The International
Cricket Council (ICC) on Sunday started a probe into allegations of racist
abuse of the two Indian players by a bunch of people in the crowd during third Test against Australia in Sydney. The match was halted for
10 minutes and six people were kicked out of the stadium.

Siraj and Jasprit Bumrah were apparently targeted while they were fielding by the
boundary ropes of the Sydney Cricket Ground late Saturday, after which the investigation

incident followed and the match was halted again just before the tea break on
Sunday when India’s fast bowler Siraj ran from the fine leg boundary towards
the umpires, pointing into the crowd. However, it wasn’t immediately confirmed
what those spectators had said but they were quickly ejected by the police.

Australia (CA) told that many people from the crowd had been interrogated by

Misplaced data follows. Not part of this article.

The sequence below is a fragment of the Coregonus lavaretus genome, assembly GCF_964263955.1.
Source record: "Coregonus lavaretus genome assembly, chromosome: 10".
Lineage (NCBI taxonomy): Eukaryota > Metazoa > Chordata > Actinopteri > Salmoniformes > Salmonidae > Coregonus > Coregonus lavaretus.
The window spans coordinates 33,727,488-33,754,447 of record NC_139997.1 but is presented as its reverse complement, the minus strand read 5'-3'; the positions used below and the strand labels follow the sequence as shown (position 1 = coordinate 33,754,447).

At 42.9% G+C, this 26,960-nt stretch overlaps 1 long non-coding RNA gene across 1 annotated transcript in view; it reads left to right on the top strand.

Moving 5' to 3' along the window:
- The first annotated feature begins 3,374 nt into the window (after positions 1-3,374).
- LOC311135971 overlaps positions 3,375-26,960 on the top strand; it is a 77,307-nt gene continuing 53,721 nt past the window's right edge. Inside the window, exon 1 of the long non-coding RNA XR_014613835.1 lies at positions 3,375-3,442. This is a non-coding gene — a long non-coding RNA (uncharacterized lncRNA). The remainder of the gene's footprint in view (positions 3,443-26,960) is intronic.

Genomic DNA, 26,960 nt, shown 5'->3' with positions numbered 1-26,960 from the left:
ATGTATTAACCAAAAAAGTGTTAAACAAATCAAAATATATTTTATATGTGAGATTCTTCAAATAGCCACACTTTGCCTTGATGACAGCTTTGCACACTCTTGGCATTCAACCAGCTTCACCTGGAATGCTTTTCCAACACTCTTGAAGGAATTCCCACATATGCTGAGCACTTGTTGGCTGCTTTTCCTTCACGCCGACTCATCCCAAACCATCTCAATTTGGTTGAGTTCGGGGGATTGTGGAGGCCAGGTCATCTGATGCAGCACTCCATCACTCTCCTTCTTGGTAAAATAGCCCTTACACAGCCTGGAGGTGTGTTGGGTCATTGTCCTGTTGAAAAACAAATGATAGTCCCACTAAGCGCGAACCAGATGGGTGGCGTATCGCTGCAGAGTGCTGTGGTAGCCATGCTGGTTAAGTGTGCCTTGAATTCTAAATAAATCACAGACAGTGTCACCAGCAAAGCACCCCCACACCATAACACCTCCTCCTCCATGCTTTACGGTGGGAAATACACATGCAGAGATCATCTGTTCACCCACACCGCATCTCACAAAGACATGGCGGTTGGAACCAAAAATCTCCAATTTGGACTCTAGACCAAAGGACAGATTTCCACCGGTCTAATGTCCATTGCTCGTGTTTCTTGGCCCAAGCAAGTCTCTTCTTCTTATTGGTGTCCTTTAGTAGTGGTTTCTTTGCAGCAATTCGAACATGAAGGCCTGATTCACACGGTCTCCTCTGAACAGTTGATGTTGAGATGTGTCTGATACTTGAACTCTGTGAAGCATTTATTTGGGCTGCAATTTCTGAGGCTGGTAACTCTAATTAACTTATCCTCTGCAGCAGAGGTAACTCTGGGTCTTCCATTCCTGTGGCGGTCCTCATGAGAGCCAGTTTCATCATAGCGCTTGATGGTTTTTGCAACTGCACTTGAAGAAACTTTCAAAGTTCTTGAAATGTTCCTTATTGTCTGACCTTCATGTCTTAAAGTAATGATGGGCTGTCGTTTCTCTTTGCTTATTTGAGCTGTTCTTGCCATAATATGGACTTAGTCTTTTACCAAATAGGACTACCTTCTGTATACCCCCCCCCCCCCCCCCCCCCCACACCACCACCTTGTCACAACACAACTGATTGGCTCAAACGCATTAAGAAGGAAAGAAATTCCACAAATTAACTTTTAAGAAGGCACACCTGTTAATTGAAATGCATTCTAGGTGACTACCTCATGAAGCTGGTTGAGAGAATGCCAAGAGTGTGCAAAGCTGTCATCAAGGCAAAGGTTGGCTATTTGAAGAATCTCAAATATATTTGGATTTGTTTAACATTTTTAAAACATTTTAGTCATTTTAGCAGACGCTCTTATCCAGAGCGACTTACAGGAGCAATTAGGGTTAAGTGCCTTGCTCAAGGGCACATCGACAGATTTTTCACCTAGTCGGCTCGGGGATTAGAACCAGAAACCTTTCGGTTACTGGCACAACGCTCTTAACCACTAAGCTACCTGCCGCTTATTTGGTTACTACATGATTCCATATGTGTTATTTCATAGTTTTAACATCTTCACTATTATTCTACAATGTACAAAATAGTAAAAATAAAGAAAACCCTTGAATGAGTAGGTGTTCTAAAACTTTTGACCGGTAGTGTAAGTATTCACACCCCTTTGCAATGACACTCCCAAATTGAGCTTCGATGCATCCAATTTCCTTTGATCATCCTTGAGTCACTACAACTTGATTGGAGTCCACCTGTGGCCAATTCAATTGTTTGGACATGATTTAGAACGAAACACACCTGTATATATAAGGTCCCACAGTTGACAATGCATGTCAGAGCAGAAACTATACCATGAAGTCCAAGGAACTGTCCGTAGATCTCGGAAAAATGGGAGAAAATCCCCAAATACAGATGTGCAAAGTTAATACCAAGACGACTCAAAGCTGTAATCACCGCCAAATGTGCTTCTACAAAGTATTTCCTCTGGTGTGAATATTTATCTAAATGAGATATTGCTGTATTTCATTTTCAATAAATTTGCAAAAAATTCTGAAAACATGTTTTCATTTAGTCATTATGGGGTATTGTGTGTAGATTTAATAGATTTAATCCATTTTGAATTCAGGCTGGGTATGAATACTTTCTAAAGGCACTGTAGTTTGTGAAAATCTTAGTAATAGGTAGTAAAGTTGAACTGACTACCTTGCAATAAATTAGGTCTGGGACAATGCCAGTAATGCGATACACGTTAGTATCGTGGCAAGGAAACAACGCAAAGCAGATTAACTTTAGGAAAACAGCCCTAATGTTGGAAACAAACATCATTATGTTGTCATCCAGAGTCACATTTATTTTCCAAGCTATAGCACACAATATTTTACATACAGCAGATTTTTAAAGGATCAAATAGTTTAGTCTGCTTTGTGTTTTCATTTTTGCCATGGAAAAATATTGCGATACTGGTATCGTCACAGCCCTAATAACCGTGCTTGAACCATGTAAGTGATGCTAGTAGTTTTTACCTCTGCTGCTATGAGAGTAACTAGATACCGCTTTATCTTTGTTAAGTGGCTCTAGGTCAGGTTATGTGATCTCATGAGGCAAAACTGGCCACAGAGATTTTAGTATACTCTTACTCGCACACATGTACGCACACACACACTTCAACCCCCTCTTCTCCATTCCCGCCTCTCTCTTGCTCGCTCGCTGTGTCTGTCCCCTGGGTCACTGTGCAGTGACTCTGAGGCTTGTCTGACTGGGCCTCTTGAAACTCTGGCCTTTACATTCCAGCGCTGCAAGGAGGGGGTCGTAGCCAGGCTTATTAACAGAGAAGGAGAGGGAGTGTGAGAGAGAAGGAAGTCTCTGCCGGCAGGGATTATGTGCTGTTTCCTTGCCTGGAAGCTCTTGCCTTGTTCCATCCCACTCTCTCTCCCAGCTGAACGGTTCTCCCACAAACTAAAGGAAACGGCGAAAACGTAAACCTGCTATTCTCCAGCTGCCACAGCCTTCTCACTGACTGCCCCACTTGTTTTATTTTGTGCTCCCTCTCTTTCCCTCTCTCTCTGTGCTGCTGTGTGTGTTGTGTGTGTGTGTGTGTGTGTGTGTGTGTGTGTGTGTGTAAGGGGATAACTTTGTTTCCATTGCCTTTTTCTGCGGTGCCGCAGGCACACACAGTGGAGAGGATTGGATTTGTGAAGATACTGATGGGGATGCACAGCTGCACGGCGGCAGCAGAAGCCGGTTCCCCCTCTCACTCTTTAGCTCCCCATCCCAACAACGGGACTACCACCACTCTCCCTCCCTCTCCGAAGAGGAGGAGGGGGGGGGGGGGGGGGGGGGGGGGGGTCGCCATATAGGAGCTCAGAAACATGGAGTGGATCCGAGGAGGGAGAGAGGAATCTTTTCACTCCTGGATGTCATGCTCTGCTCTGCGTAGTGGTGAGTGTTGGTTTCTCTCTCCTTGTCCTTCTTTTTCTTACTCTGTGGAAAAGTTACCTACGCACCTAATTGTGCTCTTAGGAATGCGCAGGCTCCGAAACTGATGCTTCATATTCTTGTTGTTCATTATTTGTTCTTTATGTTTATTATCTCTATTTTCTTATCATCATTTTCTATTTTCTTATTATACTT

police before those six people were kicked out, reported AFP.

Carroll, CA’s chief of integrity and security called the incident “regrettable”
and said “while we await the outcome of the investigation by NSW
Police, CA has launched its own inquiry into the matter.”

Also read: ‘We have faced racism in Sydney earlier too’: Ravichandran Ashwin

However, two people from the crowd informed the Sydney
Morning Herald that nothing racist was said, reported AFP.

Cricket Australia also issued an apology to India and told
that, anyone found guilty of racist abuse would face consequences, including bans,
several sanctions and police punishment. “Cricket Australia condemns in
the strongest terms possible all discriminatory behaviour. If you engage in
racist abuse, you are not welcome in Australian cricket,” said Carroll.

He also added, “CA is awaiting the outcome of the International
Cricket Council’s investigation into the matter reported at the SCG on Saturday.
As series hosts, we unreservedly apologise to our friends in the Indian cricket
team and assure them we will prosecute the matter to its fullest extent.”

Australian coach Justin Langer said, “It’s upsetting and it’s
disappointing,” and such antics had no place in sport.

Veteran spinner Ravichandran Ashwin said it was not the first time there had
been issues for India in Sydney. “This is my fourth tour to Australia and Sydney, especially, we
have had a few experiences here in the past,” he said, describing them as